Answering These Key Questions Will Dramatically Change How You Lead

If you want to be a truly great leader, you must start by leading yourself. This includes having a vision or mission that inspires and energizes you. It also means that you have a clear purpose in mind for everything you do—initiatives, projects, meetings.

It’s based on the simple principle of knowing your destination early. Even if you fall short, you’ll be moving in the right direction.

Some people say, “All the talk about vision is just drivel.”  However, everything made by humans is the result of a vision, from a potato peeler to the Mona Lisa. It’s designed in the mind first. Ironically, we know how to design potato peelers, but we’re not very good at designing a life. By just taking things as they come, we go at the most important things in life without much vision.

How often do we hear (and sometimes say), “They don’t know what they’re doing in the head office—this organization is drifting—does anybody know where we’re headed?”  Employees sit in meetings and nod their heads as the senior leader discusses his or her plans. They attend town halls and listen to someone wax on about the next iteration of the organization’s mission statement, thinking that it sounds eerily similar to the last one.  They watch organizational lines being drawn and redrawn to only encounter the same problems a year later.  They listen to organizational plans that seem void of passion, vision, or even sense.  Throughout all of this, people lose sight of what they are truly trying to achieve.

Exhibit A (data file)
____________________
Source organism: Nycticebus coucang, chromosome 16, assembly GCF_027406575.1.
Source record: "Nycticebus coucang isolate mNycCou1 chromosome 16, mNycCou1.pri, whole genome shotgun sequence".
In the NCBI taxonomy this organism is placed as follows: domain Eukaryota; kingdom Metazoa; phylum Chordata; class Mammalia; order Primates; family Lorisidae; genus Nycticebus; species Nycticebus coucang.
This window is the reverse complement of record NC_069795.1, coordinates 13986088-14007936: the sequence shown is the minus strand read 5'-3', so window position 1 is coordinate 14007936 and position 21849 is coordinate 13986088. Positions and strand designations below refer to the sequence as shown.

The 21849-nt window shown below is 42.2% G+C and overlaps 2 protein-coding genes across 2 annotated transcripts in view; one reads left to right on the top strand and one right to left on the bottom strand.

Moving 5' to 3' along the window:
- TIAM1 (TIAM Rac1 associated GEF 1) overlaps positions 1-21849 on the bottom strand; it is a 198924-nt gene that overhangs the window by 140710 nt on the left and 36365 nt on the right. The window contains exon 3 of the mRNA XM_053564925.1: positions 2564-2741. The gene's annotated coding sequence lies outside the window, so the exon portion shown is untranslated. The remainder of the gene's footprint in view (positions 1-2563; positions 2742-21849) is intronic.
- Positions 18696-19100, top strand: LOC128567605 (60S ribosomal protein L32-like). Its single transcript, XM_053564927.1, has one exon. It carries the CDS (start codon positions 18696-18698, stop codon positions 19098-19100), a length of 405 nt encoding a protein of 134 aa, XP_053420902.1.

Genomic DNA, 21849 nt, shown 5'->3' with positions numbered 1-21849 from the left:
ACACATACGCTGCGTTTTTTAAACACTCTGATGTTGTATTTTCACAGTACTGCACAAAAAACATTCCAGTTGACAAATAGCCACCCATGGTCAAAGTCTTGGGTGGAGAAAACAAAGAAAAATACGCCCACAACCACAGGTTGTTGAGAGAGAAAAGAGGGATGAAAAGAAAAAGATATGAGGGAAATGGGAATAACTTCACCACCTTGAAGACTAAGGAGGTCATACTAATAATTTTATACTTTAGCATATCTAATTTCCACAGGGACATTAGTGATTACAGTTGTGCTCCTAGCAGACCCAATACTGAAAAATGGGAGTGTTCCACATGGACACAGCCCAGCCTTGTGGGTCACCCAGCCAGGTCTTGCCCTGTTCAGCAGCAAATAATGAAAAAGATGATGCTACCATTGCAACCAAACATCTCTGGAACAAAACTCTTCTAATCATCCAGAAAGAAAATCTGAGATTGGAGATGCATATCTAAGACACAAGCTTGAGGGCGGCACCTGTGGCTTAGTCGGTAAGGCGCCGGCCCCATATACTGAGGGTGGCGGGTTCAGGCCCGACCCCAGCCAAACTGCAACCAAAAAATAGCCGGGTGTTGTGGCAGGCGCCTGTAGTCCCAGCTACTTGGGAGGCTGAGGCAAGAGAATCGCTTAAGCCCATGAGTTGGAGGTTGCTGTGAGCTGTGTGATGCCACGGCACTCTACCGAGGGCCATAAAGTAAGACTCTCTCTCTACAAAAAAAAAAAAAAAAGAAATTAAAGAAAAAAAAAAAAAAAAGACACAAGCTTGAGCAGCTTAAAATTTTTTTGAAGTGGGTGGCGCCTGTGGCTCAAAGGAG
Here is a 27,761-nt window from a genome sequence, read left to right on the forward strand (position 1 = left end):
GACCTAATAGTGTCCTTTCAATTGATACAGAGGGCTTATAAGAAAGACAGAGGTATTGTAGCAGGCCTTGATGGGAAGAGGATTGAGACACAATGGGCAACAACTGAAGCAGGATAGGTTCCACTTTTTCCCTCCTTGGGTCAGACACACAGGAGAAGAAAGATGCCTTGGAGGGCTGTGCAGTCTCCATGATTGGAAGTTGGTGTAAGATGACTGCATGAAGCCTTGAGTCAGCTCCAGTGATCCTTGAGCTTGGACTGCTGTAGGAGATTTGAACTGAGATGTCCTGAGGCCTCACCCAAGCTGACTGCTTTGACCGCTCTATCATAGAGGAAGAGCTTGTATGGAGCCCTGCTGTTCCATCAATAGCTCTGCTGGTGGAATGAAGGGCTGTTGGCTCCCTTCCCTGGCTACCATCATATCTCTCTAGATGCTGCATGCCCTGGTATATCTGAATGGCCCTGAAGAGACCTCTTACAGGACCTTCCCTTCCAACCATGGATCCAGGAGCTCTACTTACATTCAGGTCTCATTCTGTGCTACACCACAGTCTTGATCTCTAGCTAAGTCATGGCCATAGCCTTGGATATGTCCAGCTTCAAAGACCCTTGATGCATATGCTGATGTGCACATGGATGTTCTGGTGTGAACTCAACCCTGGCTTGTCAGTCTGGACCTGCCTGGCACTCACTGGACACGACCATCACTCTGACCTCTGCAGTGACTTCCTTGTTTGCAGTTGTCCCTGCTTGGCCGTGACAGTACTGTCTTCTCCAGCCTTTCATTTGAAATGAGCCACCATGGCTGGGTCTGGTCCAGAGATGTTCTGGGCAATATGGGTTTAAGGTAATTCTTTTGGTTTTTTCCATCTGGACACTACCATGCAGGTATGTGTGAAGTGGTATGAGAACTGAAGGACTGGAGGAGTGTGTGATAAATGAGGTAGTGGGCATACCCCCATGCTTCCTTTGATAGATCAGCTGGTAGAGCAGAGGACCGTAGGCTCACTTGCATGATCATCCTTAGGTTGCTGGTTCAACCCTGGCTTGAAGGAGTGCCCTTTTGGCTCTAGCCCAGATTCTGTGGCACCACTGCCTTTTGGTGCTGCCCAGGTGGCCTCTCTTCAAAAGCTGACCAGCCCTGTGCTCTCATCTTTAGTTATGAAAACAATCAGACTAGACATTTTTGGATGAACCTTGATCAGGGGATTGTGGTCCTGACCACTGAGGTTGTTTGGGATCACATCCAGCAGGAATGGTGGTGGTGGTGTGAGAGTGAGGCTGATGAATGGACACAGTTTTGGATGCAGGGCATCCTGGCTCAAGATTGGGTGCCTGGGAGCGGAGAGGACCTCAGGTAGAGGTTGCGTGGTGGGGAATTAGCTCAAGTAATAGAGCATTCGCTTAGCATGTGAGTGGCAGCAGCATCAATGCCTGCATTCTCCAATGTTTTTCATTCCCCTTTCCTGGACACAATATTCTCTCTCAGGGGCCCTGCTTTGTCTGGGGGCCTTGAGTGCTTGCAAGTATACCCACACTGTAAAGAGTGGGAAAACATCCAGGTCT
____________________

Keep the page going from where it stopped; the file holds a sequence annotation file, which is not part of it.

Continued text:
It sounds so obvious: “What is it that we are trying accomplish? Does it make sense? Is there any passion at all, any aspiration in it? How will we measure success?” But it’s remarkable how many managers never even ask these basic questions. And if they do think about them they’re afraid to ask because, after all, they should know, shouldn’t they?

Even fewer ask themselves, “What is my own personal mission? What should I contribute here? What kind of a difference do I want to make? What will I remember about my work here? How will people remember me—or will they remember me at all?” Or do they see themselves as “job descriptions with legs,” giving little or nothing of their own minds and hearts to their work?

“The human race is filled with passion,” Mr. Keating said to the boys in Dead Poets Society. “What do we stay alive for?” He then asked, as did the great Walt Whitman, “The powerful play goes on and you may contribute a verse. What will your verse be?”

What wonderful and appropriate questions for each of us to consider. What will our individual “verses” be? How will we make our contributions to the world?

Creating—or better said, discovering—your personal mission is a difficult but very powerful process. It will help bring clarity to the things you value and will help define how you spend your time and the contributions you will make.

It will bring a greater sense of meaning to your work. You’ll be able to help your team craft its mission. You might even influence your organization’s mission.

Answer these key question starts with you.

  • What is your mission or vision of your own future?
  • What will your contribution be in your current work role?

Once you have discovered and carefully defined your personal mission, you have a clear “end in mind” and you can begin to influence others to make their contributions.